This is all of a piece with the demythologizing trend in Wagner stagings over the past 50 years, especially in Europe. The most influential ones over that period have been made in the shadow of George Bernard Shaw’s interpretation of the “Ring” as an allegory of anticapitalism, with the action set more or less in the present and the gods depicted as members of the modern upper classes, the characters’ nobility and valor as mostly sham.

That was also the case with the last Bayreuth “Ring,” by Frank Castorf, which ran from 2013 to 2017. But compared with Castorf’s gleefully baffling staging, which often abandoned coherent storytelling altogether, Schwarz’s is fairly straightforward in its account of the codependence and acrimony running through a family. There are whiffs of daytime soaps in the harsh vividness of the visuals and acting, and a bit of “Succession,” too.

If the “Ring” is an allegory — a reach for some conservative operagoers, but a given for many directors — the conceptual anchor of a production is the nature of the gold, the theft of which from the Rhine, in the opening minutes, is the sin that sets the epic plot in motion.

The gold — and the powerful, toxic ring it’s molded into — symbolizes the commodity that the onstage world values most. For Castorf, it was oil, corroding political and social relations as it circulated through the globalized economy. For Schwarz, picking up on the magic apples the libretto says the gods require to retain their freshness, it is youth, innocence, children.

His “Ring” is full of adults obsessed with appearing younger — through exercise, plastic surgery, absurd attempts at hip clothing — even as, more than in most stagings, they visibly age over the cycle.

This obsession tips over into ominous hints of child trafficking and abuse; the slaves of Nibelheim are here a roomful of identically dressed blonde girls drawing at tables. (The girls aren’t overtly hurt, but they’re clearly being hoarded.) The dwarf Mime’s workshop is a creepy tea party and puppet theater for raggedy homemade dolls. And in Schwarz’s most original and inspired idea, the gold is not a bit of metal, but an actual young boy whose abduction embodies a society curdled by its attempts to outrun death.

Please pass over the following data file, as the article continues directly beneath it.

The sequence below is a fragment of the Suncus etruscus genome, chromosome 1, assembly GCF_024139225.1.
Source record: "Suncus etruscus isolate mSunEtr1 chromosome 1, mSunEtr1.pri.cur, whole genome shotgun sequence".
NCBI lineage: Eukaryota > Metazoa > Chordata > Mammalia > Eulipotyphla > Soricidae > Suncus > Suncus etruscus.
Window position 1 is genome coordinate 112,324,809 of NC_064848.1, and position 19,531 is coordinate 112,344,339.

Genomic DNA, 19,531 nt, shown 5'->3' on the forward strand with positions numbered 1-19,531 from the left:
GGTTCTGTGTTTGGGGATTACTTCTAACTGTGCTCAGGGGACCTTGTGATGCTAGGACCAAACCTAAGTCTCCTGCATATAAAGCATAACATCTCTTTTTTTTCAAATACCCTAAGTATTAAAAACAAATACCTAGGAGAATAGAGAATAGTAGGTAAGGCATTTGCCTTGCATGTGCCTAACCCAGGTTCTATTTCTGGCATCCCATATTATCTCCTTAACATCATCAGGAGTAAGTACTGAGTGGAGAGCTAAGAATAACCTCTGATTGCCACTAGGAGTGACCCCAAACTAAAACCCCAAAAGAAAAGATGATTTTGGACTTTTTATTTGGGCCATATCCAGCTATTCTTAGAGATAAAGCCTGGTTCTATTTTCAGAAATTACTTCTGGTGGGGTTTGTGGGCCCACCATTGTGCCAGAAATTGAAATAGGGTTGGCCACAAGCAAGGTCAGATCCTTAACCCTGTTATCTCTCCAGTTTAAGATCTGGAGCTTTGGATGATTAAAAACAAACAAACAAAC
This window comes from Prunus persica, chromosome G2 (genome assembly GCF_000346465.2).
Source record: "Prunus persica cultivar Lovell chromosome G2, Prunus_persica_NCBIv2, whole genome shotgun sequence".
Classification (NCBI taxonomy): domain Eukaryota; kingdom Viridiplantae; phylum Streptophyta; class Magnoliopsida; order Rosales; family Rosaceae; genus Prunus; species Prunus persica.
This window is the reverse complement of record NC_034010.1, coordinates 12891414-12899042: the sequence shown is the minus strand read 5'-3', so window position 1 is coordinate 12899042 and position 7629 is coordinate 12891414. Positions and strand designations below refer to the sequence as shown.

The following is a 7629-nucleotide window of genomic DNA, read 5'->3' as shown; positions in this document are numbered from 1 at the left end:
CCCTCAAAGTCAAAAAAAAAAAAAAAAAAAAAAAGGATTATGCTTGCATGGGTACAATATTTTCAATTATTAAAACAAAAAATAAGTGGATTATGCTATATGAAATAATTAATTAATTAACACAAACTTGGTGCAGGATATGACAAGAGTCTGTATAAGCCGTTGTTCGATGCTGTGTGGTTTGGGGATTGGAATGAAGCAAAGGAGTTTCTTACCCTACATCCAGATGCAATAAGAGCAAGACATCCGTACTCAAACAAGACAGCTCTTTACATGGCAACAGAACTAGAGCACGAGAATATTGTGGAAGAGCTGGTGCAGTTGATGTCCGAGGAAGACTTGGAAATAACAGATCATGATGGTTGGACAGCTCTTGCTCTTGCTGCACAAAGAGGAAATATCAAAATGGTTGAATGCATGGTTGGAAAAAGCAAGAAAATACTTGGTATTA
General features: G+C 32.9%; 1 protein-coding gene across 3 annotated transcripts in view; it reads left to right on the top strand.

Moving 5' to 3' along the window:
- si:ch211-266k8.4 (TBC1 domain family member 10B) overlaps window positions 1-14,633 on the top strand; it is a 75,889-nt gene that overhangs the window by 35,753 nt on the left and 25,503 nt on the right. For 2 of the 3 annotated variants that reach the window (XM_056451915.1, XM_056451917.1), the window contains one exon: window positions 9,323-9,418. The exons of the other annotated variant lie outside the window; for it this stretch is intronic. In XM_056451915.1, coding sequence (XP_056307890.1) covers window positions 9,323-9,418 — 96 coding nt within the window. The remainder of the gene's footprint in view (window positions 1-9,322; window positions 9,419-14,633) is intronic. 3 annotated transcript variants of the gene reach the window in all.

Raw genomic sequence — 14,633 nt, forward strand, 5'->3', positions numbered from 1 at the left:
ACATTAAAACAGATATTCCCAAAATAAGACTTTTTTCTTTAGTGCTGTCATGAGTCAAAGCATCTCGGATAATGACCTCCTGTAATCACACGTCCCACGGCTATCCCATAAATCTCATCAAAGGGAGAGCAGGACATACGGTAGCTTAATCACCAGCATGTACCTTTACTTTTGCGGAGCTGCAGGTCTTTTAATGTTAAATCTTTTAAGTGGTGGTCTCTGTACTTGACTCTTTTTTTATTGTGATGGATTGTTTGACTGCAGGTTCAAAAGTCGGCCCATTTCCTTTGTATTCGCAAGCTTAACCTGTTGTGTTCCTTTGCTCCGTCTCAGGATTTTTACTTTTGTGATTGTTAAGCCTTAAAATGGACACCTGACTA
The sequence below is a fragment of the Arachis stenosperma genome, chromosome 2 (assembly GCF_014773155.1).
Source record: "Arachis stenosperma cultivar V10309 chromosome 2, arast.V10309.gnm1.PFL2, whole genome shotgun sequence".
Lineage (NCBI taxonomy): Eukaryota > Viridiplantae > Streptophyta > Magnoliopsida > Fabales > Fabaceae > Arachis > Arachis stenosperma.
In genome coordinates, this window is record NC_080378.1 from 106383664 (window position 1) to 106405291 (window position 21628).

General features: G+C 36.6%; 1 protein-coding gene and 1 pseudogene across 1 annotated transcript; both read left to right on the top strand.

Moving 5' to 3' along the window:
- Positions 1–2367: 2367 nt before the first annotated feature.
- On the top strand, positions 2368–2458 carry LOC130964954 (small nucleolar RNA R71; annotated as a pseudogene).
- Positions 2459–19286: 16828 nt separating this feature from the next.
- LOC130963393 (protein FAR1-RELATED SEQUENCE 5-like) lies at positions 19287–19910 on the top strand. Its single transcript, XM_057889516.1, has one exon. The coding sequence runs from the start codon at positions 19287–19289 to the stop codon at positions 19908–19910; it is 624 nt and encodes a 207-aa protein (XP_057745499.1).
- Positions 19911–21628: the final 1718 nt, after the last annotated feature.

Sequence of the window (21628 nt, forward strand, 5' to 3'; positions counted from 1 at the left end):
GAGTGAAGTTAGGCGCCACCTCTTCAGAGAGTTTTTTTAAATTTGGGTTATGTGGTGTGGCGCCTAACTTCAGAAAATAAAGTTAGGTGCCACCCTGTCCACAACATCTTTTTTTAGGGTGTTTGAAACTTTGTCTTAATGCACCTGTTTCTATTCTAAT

The life cycle is the focus from the beginning. The libretto sets the start of the “Ring” beneath the flowing waters of the Rhine, but Schwarz instead shows us an animated projection of a womb, in which twin fetuses are frozen in a gesture somewhere between love and combat.

That image of a family’s foundational claustrophobia is a key to all that follows, as the action plays out in and around the gods’ home, Valhalla. (The forbiddingly sleek, spare sets are by Andrea Cozzi, the evocatively changing light by Reinhard Traub, and the fiercely trashy costumes by Andy Besuch.) The giants who, in the libretto, have been conned into constructing the lair are here chic architects of a glassy expansion. Alberich now isn’t of a different race than Wotan, the king of the gods, but is his less successful brother.

The all-knowing Erda and the brutal Hunding are part of the estate’s omnipresent, watchful servant underclass, which shines the silver as the main characters suffer. Later, Mime and the dissipated Gibichungs, Gutrune and Gunther, are ever more depraved inhabitants of parts of the property, long after the gods have passed on.

The role of Wotan, his hands ever pawing at women at their most vulnerable, is shared by the sturdy Egils Silins (in “Das Rheingold”) and the brooding Tomasz Konieczny (“Die Walküre” and “Siegfried”). In the second act of “Walküre” last week, Konieczny had an appropriately bourgeois accident — the back of his Eames lounge chair broke off, and he tumbled to the floor — so he sat out the third act, giving Michael Kupfer-Radecky the opportunity to jump in, superbly, a few nights before his manic turn as Gunther.

In “Siegfried,” the title character was sung by the tirelessly secure Andreas Schager, subtly unfolding the lovable side of a drunken degenerate. In “Götterdämmerung,” Clay Hilley was a last-minute replacement as Siegfried, and he would have been impressive even under less dramatic circumstances.